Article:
The Asco Post

Chlorambucil, but Not Fludarabine, Confers Significant Benefit in Older Patients with CLL

By Charlotte Bath
January 15, 2013, Volume 4, Issue 1

Among patients aged 70 years and older with chronic lymphocytic leukemia (CLL), “front-line therapy with fludarabine does not improve outcomes” compared to chlorambucil (Leukeran), according to an analysis of patients enrolled in successive front-line Cancer and Leukemia Group B (CALGB) studies 9011, 9712, 19901, and 10101. The findings also “suggest rituximab [Rituxan] is beneficial regardless of age,” investigators reported in the Journal of Clinical Oncology.

A total of 663 patients were evaluated for response, progression-free survival, and overall survival by age group. The regimens used in the CALGB trials included chlorambucil (Leukeran), fludarabine, fludarabine plus rituximab, fludarabine with consolidation alemtuzumab (Campath), and fludarabine/rituximab with consolidation alemtuzumab.

“When looking at [progression-free survival] within each of the age groups (< 70 vs ≥ 70 years), significant differences were seen among the treatment regimens (P < .001),” the researchers reported. The risk of progression decreased 40% for patients < 70 years treated with fludarabine compared to chlorambucil, but did not decrease among patients ≥ 70 years. “In contrast, the addition of rituximab to fludarabine decreased the risk of progression by 44% relative to fludarabine alone (hazard ratio [HR] = 0.56; 95% confidence interval [CI] = 0.43–0.74; P < .001) and did not have a differential effect on [progression-free survival] by age group (P = .55),” the investigators wrote.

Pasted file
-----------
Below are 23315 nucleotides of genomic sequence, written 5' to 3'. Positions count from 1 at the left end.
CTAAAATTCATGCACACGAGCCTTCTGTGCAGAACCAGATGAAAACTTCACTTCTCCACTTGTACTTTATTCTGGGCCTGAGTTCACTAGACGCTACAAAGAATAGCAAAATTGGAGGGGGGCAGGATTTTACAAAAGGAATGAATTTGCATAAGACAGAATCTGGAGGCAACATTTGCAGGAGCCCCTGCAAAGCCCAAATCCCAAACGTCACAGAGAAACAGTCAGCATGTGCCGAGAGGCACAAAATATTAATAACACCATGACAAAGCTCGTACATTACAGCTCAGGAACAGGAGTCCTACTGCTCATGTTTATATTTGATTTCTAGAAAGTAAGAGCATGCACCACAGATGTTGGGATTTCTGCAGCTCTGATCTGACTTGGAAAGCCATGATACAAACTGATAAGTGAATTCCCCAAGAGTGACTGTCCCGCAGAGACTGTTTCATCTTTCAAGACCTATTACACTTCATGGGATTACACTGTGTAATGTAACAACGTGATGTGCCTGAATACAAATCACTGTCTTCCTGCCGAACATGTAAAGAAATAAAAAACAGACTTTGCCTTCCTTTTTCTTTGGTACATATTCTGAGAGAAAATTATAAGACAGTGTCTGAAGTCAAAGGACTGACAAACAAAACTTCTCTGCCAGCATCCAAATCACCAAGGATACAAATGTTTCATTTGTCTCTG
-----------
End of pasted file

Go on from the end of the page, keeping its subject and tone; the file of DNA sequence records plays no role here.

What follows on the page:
Study Implications

“Among younger patients, the risk of death when treated with fludarabine decreased by 31% compared with the risk when treated with chlorambucil,” the researchers added. “Although not reaching statistical significance, the risk of death in older patients was estimated to be 45% higher when treated with fludarabine vs chlorambucil.” Adding rituximab to fludarabine improved overall survival among all patients, with the risk of death decreasing an estimated 35%. Alemtuzumab consolidation did not provide progression-free or overall survival benefits.

These and other results show that “chlorambucil is a reasonable chemotherapeutic backbone on which to design new combination regimens” for older adults with CLL,” the authors concluded. “With recent data regarding the combination of chlorambucil and rituximab in older patients, this combination is certainly a standard therapeutic option for older patients and may be an ideal platform on which to add new targeted agents to improve efficacy. To effectively treat older patients with CLL, new therapies and combinations are needed that are effective yet tolerable even for those patients with comorbid medical conditions or limited performance status.”

Woyach JA, et al: J Clin Oncol. December 10, 2012 (early release online).

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